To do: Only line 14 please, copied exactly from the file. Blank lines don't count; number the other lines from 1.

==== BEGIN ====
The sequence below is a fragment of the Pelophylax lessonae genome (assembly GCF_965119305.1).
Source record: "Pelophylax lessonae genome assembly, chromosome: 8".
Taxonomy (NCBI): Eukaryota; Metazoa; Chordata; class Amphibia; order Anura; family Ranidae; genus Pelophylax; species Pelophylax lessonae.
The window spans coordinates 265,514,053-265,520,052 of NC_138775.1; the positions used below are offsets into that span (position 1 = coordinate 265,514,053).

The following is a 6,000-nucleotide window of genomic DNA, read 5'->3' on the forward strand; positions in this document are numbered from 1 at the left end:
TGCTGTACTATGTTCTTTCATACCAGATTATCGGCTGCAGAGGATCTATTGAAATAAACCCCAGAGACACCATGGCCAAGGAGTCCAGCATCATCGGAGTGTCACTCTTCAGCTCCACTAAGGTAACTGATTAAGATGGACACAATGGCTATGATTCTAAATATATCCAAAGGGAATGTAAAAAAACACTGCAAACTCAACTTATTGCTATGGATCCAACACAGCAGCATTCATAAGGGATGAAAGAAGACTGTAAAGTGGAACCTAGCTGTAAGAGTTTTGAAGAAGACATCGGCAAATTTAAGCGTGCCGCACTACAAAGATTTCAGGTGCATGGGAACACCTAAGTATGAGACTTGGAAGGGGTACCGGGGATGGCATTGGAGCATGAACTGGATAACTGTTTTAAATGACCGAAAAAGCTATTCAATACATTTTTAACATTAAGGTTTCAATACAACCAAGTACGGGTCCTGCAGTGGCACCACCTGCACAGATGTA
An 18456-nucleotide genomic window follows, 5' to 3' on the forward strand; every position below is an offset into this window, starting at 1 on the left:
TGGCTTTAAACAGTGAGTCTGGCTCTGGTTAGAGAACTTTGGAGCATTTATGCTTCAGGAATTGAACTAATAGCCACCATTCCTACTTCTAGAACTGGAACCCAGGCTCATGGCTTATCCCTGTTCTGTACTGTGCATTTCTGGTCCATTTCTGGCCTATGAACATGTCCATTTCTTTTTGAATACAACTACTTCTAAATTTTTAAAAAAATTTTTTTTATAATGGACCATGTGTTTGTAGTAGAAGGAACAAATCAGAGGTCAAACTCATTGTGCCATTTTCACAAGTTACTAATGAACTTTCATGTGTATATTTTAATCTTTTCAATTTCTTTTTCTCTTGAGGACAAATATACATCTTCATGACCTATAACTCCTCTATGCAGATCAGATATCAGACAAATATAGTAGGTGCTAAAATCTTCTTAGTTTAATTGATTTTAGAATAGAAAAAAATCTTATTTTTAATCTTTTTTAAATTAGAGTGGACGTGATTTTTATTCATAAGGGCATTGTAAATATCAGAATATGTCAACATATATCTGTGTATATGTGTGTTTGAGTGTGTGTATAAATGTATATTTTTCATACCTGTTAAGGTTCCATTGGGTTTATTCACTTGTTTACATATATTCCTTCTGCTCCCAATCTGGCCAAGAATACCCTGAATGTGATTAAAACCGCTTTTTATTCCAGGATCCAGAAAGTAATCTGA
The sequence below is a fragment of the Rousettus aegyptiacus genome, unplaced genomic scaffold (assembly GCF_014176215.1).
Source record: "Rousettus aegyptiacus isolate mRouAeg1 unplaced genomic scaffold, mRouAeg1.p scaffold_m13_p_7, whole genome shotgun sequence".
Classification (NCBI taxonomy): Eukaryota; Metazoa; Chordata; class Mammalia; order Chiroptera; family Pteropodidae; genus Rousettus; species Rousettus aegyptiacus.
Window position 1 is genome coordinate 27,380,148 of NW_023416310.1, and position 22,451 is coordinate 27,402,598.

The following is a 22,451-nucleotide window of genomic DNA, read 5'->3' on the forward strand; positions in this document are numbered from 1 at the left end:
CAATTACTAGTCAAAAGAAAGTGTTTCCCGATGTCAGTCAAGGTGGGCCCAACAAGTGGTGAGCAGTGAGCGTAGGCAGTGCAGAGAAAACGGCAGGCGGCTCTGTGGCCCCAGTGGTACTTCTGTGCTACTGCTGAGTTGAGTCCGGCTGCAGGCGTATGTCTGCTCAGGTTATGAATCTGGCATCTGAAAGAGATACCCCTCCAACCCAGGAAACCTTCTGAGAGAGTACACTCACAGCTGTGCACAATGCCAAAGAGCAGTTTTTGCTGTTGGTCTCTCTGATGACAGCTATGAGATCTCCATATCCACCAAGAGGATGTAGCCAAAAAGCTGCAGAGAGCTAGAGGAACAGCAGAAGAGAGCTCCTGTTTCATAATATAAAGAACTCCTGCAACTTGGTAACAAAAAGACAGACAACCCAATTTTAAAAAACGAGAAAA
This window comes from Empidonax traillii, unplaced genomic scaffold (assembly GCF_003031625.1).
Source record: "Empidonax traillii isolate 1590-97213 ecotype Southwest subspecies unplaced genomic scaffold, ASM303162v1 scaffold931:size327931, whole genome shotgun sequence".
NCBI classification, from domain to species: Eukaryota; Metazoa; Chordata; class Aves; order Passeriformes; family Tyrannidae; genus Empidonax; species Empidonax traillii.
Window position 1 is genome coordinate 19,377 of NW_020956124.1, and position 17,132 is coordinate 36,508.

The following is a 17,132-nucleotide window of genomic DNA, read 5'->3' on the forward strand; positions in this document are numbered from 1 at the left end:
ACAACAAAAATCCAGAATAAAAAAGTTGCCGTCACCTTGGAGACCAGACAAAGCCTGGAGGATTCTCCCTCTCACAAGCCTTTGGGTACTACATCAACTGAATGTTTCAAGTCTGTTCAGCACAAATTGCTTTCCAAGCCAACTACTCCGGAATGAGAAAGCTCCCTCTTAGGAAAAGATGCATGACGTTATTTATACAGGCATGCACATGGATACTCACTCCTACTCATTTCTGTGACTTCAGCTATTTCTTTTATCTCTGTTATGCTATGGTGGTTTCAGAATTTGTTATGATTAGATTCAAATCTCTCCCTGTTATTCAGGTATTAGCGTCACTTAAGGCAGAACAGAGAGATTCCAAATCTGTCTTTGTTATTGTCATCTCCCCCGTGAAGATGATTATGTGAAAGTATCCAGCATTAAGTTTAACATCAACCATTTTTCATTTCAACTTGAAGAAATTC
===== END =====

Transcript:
CAATTACTAGTCAAAAGAAAGTGTTTCCCGATGTCAGTCAAGGTGGGCCCAACAAGTGGTGAGCAGTGAGCGTAGGCAGTGCAGAGAAAACGGCAGGCGGCTCTGTGGCCCCAGTGGTACTTCTGTGCTACTGCTGAGTTGAGTCCGGCTGCAGGCGTATGTCTGCTCAGGTTATGAATCTGGCATCTGAAAGAGATACCCCTCCAACCCAGGAAACCTTCTGAGAGAGTACACTCACAGCTGTGCACAATGCCAAAGAGCAGTTTTTGCTGTTGGTCTCTCTGATGACAGCTATGAGATCTCCATATCCACCAAGAGGATGTAGCCAAAAAGCTGCAGAGAGCTAGAGGAACAGCAGAAGAGAGCTCCTGTTTCATAATATAAAGAACTCCTGCAACTTGGTAACAAAAAGACAGACAACCCAATTTTAAAAAACGAGAAAA